The internet however is just one part of the communications revolution. Perhaps the biggest change has been in personal communications with the cell phone. Today cell phones have massive coverage and are used by large percentages of the population. New forms of communication have come about with the cell phone, in particular using text messages. The key development in business communications brought about by the cell phone is one never needs to be out of contact. The cell phone created the unwired communication world.
The internet for many years was limited to being a wired form of communication, either through permanent or dial up connections. The cell phone started the change in this allowing limited internet access using the cell phone as an internet modem. This however was not as fast as using a dial up wired approach. The internet became a limited unconnected medium with WiFi technology using wireless technology for broadband high-speed internet access. By limited I mean that it is limited to operation within reach of a WiFi hotspot or within a closed office environment. Such hotspots are rapidly appearing in hotels, coffee shops, airports, and certain travel and retail centres.
We are now entering a major move forward where cellular technology will approach the speed of broadband internet access. The new 3G cellular technologies are slowly being introduced in Europe, and are already available in Japan. This will allow unwired high-speed internet access to spread. The difference however with WiFi and cellular technology is that WiFi allows multiple users to work together, whereas cellular technology is one to one communication technology where each party needs to know the other persons access information.
WiFi is now becoming very widespread. In my case if I am travelling I am careful to try to find a hotel with a WiFi broadband access to the internet. I also use my cell phone connected via Bluetooth wireless technology to access the internet where I cannot find a WiFi hotspot, or if I am travelling for example by train. What I am now seeing is WiFi suppliers starting to work together to allow global roaming in a similar fashion to cell phone operations, to other company’s clients.
WiFi gets high
There are also seeing new developments coming in WiFi technology. A number of airlines are enabling their planes to be WiFi hotspots to allow continuous internet access while travelling. Another example is in the UK where BT and the Department of Trade and Industry are evaluating the feasibility of creating a WiFi network called Traffimatics on British roads. In this vehicles would be WiFi enabled to allow information to be transferred between vehicles and traffic control centres. This could be used to help control congestion, and optimise road utilisation. No doubt the police would also use such communications technology linked with GPS to monitor road users and apply speeding controls and penalties.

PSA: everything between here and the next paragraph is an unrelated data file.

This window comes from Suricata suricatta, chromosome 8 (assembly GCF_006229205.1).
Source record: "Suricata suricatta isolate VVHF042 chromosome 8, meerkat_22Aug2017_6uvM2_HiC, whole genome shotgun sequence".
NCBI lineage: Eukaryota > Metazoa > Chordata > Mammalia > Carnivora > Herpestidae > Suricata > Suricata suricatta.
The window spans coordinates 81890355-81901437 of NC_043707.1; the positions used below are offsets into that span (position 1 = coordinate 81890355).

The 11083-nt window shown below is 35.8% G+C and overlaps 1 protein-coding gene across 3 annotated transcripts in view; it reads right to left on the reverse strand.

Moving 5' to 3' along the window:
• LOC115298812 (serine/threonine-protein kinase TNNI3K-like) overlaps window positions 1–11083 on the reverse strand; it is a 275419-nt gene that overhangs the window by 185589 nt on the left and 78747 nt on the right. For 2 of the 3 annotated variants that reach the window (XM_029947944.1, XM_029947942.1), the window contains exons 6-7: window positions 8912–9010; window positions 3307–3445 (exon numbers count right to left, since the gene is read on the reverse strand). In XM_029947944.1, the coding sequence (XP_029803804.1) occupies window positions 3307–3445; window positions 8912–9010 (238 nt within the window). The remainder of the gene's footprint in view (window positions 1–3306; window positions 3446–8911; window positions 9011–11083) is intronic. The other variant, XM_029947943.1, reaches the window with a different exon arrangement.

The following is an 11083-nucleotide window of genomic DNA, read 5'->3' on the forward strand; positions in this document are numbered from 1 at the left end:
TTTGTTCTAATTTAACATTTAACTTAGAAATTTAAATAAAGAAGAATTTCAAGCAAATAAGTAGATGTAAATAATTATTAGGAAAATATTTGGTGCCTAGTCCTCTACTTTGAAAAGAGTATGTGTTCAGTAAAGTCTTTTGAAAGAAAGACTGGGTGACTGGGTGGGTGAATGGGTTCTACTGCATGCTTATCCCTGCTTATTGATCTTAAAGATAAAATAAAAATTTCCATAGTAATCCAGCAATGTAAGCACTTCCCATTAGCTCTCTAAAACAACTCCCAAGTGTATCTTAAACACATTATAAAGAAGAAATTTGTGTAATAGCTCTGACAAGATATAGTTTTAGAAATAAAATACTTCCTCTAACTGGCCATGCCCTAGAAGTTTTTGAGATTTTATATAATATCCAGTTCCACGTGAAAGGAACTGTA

This move of major areas of mass communication in the way information is received is going to trigger a further change in the way we do business. At the same time as major changes are happening in how information is transferred, we are also seeing continuous development in the tools we use for information. One of the key devices of the past few years has been the Blackberry. This is a mix between a cell phone and a PDA (personal data assistant). It allows users to constantly receive e-mails without logging on. This is just the first of such products. I am now using a Sony PDA which has inbuilt WiFi and which communicates via Bluetooth with my cell phone. This allows me to stay in touch wherever I am. We shall see devices such as my Sony PDA and the Blackberry being commonly used within the next few years and we shall never be out of contact.
For many years we have advised by some so-called experts, and some real experts like Bill Gates, that the internet will severely impact on published print products. Predictions have been that newspapers, magazines and books may disappear. I have never agreed with such interpretations, but do see that new forms of information delivery will have a serious impact on print products. Just look at the success of Apple’s iPod on changing the way we listen to music. How long will it be before iPod technology merges with the cellular, WiFi and GPS enabled PDAs to create the next generation of information products? In this we can expect to have news and other forms of information to be sent to us on a continuous basis. This could also include video data for entertainment purposes. Such predictions have been made for some time, but today such projections are close to becoming reality.
Impact on print
This will impact upon the printing industry in many ways. It will generate new forms of publishing which may reduce the amount of print published information. It may however allow linkages of print and digital information, giving new opportunities for printers to add value to the services they provide. The continuous means of communication will also provide new opportunities for printers to provide better services in how to work with their customers. Today printers understand much more about what the internet can do, and are more ready to benefit from the changes than they were in the first implementations of the internet. The key thing however is to understand that such changes are coming, and to prepare for what it will mean in future for the printing industry.